Queen Bee Music Association to Teach Instruments at Aspen Plaza Building | Business

They started the Queen Bee Music Association a long, long time ago in 2019.

Husband and wife team Lindsay Taylor and Brian Nelson started their school to teach people to play the ukulele, guitar and violin in two classrooms rented from the Desert Academy.

Then the pandemic arrived. Queen Bee has moved to virtual and private lessons until June this year. By then, Desert Academy had closed its doors.

Taylor and Nelson started weekly songs for children 5 and under every Wednesday at Railyard Park in June and added children’s songs at the Southside Branch Library in September. Additionally, there was a four-week summer camp in July and August at the Desert Montessori School.

But the Queen Bee Music Association needed its own home.

“We’ve been looking for a space since we resumed in-person classes in June,” said Taylor, who serves as executive director. “It was difficult to find space for a group of people to enter.”

In October, Phase One Realty acquired the Aspen Plaza building and the nearby Plaza de Comercio on Pacheco Street. Aspen Plaza, 1596 Pacheco, is a two-story office building with a few state offices, 40% vacancy, and a vacant basement.

Phase One and Queen Bee found each other.

“They’re a really good bunch,” Phase One associate broker Aaron Romero said of the Queen Bee couple. “They needed a place to land and we had a place for them to land. We want to renovate the building.

“We’re part of the facelift,” said Nelson, artistic director of Queen Bee.

Queen Bee leased the 1,440 square foot basement.

“We took instruments there – drums, guitars, ‘boom whackers’ – to do a sound check to make sure no sound was carried upstairs,” Taylor said.

Classes start on January 3 from 4 to 6 p.m. on Mondays, Tuesdays and Wednesdays for children aged 5 to 16 and for adults from 6 to 8 p.m. Queen Bee has three classrooms.

Taylor and Nelson start with four teachers and 10-week sessions with lessons in ukulele, guitar and percussion. Cost is $20 per class and registration is through queenbeemusicassociation.org.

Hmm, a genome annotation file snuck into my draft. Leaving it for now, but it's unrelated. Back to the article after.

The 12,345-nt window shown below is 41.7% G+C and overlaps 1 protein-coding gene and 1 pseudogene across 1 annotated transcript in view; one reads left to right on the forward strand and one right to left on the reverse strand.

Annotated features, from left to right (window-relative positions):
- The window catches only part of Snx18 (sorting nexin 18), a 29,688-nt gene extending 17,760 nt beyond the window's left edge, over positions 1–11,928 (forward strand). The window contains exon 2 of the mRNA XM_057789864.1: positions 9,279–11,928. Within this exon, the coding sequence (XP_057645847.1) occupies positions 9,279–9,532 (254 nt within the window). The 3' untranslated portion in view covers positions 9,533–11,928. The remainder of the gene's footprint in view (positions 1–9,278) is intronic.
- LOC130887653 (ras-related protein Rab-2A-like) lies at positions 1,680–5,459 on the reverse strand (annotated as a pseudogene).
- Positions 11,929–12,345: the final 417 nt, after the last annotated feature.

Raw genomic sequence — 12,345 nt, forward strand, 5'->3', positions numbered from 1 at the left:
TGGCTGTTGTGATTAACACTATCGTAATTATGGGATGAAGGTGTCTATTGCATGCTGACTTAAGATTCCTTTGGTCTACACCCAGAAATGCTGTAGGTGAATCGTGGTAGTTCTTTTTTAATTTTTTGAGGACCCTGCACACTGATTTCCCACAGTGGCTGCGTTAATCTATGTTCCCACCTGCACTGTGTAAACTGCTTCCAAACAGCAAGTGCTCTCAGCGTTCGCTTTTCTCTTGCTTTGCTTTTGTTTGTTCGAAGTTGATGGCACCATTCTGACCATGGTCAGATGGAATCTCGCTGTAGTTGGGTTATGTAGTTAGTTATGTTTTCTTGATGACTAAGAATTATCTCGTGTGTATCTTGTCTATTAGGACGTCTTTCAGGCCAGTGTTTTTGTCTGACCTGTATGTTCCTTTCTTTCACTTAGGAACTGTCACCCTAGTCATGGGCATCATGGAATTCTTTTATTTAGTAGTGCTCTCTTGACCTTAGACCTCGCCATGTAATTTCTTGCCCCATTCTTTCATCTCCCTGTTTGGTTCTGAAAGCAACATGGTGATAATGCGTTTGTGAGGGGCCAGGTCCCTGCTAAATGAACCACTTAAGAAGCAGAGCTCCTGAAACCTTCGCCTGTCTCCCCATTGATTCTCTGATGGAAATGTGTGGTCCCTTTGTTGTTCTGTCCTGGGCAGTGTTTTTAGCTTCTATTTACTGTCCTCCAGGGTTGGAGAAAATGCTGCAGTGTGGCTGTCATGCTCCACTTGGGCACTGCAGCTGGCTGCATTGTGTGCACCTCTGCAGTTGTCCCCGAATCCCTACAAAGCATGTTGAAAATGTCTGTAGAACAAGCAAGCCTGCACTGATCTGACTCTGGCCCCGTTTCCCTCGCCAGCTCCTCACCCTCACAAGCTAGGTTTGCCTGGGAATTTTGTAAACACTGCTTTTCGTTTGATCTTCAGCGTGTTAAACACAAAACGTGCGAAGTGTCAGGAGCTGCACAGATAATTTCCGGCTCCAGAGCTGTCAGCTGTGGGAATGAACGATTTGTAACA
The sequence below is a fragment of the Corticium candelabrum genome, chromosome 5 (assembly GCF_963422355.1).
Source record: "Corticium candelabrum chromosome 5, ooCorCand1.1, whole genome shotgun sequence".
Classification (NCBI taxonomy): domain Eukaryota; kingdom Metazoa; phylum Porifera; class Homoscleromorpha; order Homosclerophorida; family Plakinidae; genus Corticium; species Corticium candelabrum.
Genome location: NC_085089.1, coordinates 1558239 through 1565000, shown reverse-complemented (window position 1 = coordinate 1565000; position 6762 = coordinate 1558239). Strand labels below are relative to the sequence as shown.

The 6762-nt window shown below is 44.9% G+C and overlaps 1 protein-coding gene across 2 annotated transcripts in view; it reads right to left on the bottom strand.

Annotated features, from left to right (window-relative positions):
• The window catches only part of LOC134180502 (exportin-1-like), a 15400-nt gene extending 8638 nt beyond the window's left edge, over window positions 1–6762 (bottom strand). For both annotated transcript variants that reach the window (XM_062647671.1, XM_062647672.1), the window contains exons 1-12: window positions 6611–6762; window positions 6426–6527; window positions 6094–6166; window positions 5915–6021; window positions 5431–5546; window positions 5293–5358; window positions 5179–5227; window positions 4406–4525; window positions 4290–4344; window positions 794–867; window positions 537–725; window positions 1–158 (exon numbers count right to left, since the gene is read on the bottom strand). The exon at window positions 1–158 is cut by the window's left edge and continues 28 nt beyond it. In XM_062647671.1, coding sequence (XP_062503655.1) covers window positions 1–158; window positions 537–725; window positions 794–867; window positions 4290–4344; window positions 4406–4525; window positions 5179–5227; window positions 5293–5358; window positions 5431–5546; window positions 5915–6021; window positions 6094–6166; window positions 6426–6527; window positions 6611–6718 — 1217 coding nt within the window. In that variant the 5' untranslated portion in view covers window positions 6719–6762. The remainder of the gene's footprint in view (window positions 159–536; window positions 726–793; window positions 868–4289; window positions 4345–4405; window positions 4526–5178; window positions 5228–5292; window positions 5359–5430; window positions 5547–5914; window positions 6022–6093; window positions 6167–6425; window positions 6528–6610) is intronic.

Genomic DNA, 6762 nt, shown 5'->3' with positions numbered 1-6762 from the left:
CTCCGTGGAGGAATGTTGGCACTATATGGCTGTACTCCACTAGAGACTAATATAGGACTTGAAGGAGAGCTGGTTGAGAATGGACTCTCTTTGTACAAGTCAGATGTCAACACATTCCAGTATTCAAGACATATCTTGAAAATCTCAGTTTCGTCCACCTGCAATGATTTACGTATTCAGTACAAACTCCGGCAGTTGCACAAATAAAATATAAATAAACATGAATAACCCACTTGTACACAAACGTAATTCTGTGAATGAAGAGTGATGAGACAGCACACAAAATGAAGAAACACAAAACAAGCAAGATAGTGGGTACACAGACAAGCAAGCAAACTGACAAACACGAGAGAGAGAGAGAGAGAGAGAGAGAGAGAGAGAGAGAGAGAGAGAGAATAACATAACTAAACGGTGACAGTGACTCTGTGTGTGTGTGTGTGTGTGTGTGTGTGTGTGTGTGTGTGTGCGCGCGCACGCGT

“At the end of [next] year we want to add banjo and mandolin teachers,” Taylor said.

They also plan to have an adult folk ensemble.

“Anyone who plays any instrument can come,” Taylor said.

Queen Bee raises $5,000 for paint, furniture and educational supplies.

Taylor’s day job is director of communications for the recently reactivated Creative Santa Fe, and she plays flute, mandolin, violin, and ukulele. Nelson is a “drummer by trade”, but also plays guitar and piano and does music production. He teaches music in public schools and operates audio at the Lensic Performing Arts Center.

“For our children, first and foremost, we try to make music a positive experience,” Nelson said. “We are moving at a slow pace. We try to have fun as a group. Our goal is not to release virtuosos. Rather, it is about planting a seed for the love of music and the joy of music.

They got singer Taj Mahal’s song Queen Bee that Nelson serenaded Taylor with when they were dating. They call it Queen Bee Music Association because “we didn’t just want to be seen as a school,” Taylor said.

“We want to build community through music,” Taylor said. “Music has the ability to connect people in a way that very few art forms can. There is a connection that happens when you play music with other people.

Andrew B. Reiter